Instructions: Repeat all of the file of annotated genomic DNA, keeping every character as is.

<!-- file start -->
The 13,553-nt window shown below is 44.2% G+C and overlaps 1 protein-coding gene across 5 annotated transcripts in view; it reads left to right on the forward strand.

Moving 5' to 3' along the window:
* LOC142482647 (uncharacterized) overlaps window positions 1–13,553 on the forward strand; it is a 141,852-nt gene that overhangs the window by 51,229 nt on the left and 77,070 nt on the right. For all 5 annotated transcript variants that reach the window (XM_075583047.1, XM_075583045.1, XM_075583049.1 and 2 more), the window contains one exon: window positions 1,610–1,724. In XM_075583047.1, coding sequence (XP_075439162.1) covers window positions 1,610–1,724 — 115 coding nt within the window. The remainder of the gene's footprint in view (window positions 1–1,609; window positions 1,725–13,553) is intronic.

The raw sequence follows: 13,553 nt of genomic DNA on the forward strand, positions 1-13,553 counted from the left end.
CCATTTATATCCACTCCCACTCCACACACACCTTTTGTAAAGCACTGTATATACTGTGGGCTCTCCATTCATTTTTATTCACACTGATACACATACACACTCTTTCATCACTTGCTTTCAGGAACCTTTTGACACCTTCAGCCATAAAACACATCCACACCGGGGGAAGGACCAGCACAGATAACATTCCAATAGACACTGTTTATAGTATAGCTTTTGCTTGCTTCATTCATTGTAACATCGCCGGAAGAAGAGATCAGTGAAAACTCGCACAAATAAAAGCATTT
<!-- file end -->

The 13,553-nt window shown below is 44.2% G+C and overlaps 1 protein-coding gene across 5 annotated transcripts in view; it reads left to right on the forward strand.

Moving 5' to 3' along the window:
* LOC142482647 (uncharacterized) overlaps window positions 1–13,553 on the forward strand; it is a 141,852-nt gene that overhangs the window by 51,229 nt on the left and 77,070 nt on the right. For all 5 annotated transcript variants that reach the window (XM_075583047.1, XM_075583045.1, XM_075583049.1 and 2 more), the window contains one exon: window positions 1,610–1,724. In XM_075583047.1, coding sequence (XP_075439162.1) covers window positions 1,610–1,724 — 115 coding nt within the window. The remainder of the gene's footprint in view (window positions 1–1,609; window positions 1,725–13,553) is intronic.

The raw sequence follows: 13,553 nt of genomic DNA on the forward strand, positions 1-13,553 counted from the left end.
CCATTTATATCCACTCCCACTCCACACACACCTTTTGTAAAGCACTGTATATACTGTGGGCTCTCCATTCATTTTTATTCACACTGATACACATACACACTCTTTCATCACTTGCTTTCAGGAACCTTTTGACACCTTCAGCCATAAAACACATCCACACCGGGGGAAGGACCAGCACAGATAACATTCCAATAGACACTGTTTATAGTATAGCTTTTGCTTGCTTCATTCATTGTAACATCGCCGGAAGAAGAGATCAGTGAAAACTCGCACAAATAAAAGCATTT